A 2013 Constitutional Tribunal decision stripped Dominican-born descendants of Haitian migrants of their citizenship, and thus their right to vote. Discriminatory attitudes and occasional acts of targeted violence against Black Dominicans (perceived to be Haitians) and LGBT+ people discourage their political participation.
|Do the freely elected head of government and national legislative representatives determine the policies of the government?||3.003 4.004|
Government and legislative representatives are generally able to determine national policies in a free and unhindered manner. President Abinader’s government was duly installed six weeks after the elections, and the legislature approved 94 initiatives in the first hundred days. In March 2020, Congress authorized former president Medina to declare a state of emergency for 25 days due to the COVID-19 pandemic, which was extended throughout the year including after President Abinader took power. A state of emergency was still in place at year’s end.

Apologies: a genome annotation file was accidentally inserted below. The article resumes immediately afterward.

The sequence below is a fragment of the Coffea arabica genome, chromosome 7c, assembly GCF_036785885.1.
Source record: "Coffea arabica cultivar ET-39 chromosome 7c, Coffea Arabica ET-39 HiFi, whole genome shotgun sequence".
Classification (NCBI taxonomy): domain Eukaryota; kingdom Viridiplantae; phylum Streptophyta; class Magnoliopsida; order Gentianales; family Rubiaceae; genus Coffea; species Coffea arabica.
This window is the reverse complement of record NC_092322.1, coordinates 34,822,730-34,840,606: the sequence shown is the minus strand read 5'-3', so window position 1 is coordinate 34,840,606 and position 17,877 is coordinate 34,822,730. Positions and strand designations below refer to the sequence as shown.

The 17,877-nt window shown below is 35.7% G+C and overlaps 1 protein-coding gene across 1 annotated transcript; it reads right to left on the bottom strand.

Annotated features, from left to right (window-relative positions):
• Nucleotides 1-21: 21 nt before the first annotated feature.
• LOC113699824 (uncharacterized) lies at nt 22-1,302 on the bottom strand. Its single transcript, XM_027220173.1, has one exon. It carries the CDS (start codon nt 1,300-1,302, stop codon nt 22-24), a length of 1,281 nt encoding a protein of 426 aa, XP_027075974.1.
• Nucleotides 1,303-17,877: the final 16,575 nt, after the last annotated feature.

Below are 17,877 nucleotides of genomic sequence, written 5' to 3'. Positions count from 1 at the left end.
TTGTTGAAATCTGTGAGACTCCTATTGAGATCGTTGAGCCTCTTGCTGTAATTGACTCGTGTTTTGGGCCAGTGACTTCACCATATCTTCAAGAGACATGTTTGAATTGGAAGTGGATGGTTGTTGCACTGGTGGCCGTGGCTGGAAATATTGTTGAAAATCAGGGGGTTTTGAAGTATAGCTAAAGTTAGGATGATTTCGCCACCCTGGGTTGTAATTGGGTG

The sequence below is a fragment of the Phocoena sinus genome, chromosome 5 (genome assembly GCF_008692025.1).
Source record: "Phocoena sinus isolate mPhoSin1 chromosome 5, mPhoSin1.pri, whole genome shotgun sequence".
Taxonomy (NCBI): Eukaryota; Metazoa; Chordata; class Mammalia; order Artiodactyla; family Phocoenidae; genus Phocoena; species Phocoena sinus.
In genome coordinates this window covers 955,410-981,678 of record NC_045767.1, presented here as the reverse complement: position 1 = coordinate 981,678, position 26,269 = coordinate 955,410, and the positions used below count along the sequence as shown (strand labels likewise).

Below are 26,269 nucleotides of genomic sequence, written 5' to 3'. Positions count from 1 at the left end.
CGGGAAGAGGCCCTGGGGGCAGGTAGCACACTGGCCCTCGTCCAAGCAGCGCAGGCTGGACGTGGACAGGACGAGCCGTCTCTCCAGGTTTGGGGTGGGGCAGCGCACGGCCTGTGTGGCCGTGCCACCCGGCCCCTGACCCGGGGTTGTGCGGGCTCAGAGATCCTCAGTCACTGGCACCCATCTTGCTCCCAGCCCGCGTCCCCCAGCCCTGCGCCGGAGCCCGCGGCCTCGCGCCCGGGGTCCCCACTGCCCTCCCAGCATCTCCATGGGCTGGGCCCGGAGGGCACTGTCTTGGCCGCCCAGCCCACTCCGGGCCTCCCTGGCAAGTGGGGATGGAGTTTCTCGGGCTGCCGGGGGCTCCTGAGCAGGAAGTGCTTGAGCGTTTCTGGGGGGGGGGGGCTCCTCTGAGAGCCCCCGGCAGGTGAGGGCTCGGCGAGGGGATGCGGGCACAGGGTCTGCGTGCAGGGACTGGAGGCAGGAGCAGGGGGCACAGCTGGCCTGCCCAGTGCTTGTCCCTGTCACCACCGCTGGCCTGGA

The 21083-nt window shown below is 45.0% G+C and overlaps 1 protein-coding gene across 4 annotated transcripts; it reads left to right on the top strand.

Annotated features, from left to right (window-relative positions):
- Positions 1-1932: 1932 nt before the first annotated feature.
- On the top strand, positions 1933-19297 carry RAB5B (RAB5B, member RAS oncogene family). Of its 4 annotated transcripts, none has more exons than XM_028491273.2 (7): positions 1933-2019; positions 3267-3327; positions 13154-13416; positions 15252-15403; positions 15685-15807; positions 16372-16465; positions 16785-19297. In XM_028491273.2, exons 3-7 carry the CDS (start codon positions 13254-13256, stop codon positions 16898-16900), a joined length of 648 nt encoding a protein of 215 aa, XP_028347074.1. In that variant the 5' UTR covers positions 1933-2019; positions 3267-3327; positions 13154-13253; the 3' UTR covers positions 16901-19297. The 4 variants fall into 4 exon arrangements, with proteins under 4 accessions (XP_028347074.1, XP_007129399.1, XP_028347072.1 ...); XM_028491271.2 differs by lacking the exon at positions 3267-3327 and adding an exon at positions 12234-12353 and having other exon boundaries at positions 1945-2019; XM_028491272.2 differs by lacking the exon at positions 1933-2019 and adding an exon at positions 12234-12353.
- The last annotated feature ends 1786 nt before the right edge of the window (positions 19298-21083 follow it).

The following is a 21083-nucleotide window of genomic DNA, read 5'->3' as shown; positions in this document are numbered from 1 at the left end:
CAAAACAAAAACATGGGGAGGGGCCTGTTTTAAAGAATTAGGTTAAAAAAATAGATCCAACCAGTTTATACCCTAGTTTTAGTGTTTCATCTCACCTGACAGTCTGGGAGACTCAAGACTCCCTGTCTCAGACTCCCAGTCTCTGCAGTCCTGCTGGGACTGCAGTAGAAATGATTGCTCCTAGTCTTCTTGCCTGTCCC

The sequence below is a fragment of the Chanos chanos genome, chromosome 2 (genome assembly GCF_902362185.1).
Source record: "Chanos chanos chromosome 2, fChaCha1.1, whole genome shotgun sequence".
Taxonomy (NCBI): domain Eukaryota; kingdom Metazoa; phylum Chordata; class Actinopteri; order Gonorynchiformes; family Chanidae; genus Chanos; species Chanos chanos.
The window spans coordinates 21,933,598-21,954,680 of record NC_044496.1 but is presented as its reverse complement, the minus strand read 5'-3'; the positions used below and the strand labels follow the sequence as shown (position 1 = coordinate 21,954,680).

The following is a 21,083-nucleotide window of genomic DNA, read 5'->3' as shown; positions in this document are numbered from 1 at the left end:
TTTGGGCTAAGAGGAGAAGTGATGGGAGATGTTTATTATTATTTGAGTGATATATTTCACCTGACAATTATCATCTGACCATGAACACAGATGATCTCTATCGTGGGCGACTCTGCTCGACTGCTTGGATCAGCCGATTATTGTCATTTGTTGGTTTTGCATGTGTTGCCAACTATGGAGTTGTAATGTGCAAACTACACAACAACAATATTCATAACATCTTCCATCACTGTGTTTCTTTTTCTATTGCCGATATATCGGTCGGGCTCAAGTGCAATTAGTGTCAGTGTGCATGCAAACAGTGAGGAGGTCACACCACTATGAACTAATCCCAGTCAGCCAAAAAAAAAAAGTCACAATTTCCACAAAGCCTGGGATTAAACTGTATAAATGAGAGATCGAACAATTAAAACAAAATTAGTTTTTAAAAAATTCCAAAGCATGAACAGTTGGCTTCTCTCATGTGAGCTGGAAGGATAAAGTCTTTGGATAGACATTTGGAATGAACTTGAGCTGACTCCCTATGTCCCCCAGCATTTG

Though remote work and restricted in-person sessions were implemented during the pandemic, the Chamber of Deputies and the Senate still operated freely, advancing hundreds of legislative initiatives.
|Are safeguards against official corruption strong and effective?||2.002 4.004|
Corruption remains a serious, systemic problem at all levels of the government, judiciary, and security forces, and in the private sector. Reports indicate that politicians routinely accept bribes. A US Justice Department investigation into the Brazilian construction company Odebrecht, the results of which became public in late 2016, revealed that $92 million had been paid to public officials in the Dominican Republic to obtain contracts for major infrastructure projects in the country during three consecutive governments. Numerous officials from prior administrations were linked to the scandal, but only seven were formally charged. Trials for six defendants resumed in September 2020 but stalled in December due to the absence of a key witness, a former Odebrecht employee. This led the Anti-Corruption Office (PEPCA) to explore canceling the agreement that grants Odebrecht immunity from criminal prosecution.